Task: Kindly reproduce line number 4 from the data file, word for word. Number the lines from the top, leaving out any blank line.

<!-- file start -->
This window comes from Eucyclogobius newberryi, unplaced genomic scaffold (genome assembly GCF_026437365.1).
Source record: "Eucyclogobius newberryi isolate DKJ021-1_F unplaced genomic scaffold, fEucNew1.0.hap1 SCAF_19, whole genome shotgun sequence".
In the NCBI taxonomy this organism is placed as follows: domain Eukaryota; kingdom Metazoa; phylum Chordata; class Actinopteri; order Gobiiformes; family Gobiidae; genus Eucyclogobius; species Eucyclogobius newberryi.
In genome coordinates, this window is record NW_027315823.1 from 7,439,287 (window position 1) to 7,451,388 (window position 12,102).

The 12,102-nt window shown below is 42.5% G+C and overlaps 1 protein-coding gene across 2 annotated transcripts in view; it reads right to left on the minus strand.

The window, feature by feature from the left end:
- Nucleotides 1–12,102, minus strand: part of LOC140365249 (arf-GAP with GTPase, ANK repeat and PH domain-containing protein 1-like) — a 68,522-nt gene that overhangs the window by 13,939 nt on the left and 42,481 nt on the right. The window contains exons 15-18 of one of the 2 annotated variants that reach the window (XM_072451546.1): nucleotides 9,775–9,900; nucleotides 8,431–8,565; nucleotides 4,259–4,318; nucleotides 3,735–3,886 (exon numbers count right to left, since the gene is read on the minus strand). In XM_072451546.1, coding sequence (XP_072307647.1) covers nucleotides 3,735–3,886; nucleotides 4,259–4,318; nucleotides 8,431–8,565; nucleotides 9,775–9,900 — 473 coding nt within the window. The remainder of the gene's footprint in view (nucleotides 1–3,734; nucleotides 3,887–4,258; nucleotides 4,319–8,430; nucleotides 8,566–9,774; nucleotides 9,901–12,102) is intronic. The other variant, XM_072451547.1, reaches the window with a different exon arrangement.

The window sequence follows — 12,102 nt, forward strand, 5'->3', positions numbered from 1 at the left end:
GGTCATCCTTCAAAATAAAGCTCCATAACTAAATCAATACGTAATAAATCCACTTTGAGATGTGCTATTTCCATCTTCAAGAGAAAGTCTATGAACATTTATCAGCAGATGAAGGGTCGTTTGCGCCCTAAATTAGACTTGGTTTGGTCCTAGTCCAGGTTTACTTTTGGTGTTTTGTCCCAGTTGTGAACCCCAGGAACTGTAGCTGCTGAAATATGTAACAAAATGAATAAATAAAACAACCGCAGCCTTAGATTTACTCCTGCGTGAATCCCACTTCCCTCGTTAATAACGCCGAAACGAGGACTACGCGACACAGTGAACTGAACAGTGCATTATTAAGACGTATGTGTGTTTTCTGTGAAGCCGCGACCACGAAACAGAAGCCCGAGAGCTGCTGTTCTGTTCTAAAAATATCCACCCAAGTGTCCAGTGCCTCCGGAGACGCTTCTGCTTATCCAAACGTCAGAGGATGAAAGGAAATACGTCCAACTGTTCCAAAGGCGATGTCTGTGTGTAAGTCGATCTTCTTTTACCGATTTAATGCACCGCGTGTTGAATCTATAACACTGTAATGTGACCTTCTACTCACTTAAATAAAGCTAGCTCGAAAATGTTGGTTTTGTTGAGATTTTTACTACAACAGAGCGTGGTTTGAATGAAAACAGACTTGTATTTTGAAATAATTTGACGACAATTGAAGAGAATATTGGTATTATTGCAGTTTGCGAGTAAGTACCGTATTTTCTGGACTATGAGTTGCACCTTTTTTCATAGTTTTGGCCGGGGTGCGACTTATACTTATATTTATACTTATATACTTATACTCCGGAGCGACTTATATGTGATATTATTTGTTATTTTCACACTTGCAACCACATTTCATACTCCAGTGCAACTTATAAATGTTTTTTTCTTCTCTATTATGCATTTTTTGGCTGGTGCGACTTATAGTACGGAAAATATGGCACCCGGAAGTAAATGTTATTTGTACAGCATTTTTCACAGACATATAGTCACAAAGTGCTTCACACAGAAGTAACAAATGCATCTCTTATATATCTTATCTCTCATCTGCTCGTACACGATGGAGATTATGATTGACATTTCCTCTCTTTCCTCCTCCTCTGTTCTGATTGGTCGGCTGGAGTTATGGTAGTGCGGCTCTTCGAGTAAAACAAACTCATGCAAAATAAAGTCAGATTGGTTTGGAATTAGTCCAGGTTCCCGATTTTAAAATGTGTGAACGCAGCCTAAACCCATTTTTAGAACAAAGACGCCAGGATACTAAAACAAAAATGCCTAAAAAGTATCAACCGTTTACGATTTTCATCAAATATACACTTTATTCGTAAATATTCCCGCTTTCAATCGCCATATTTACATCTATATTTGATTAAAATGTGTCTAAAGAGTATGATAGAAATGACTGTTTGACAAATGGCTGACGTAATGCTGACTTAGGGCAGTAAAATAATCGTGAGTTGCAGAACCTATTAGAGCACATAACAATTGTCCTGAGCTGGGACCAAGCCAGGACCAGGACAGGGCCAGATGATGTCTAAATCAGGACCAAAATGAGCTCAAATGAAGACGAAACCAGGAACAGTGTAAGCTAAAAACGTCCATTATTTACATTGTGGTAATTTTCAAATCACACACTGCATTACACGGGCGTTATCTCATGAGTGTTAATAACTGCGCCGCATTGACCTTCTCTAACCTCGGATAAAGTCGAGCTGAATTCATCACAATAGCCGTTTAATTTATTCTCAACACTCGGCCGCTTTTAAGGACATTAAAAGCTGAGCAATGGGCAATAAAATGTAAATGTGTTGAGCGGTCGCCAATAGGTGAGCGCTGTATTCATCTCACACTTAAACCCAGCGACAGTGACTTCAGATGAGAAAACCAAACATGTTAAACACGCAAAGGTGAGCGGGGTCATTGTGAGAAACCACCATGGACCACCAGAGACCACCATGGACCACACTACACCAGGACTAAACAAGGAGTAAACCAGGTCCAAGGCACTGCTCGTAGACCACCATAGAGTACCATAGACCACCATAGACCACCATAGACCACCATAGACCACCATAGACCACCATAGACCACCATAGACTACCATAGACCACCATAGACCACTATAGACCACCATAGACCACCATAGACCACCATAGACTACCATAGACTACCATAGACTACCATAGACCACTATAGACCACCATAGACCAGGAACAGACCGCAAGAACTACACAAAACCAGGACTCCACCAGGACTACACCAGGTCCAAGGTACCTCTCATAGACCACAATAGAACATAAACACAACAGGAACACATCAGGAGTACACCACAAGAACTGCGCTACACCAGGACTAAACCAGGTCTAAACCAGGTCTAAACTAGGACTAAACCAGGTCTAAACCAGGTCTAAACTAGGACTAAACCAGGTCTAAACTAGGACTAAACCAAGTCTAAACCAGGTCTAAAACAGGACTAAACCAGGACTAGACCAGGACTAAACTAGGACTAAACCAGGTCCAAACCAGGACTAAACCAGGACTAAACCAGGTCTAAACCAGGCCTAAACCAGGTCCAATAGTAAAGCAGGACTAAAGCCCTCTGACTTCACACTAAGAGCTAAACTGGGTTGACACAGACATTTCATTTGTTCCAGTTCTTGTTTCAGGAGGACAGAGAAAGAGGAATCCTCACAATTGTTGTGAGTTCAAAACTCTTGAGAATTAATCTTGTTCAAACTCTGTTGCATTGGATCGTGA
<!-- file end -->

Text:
In genome coordinates, this window is record NW_027315823.1 from 7,439,287 (window position 1) to 7,451,388 (window position 12,102).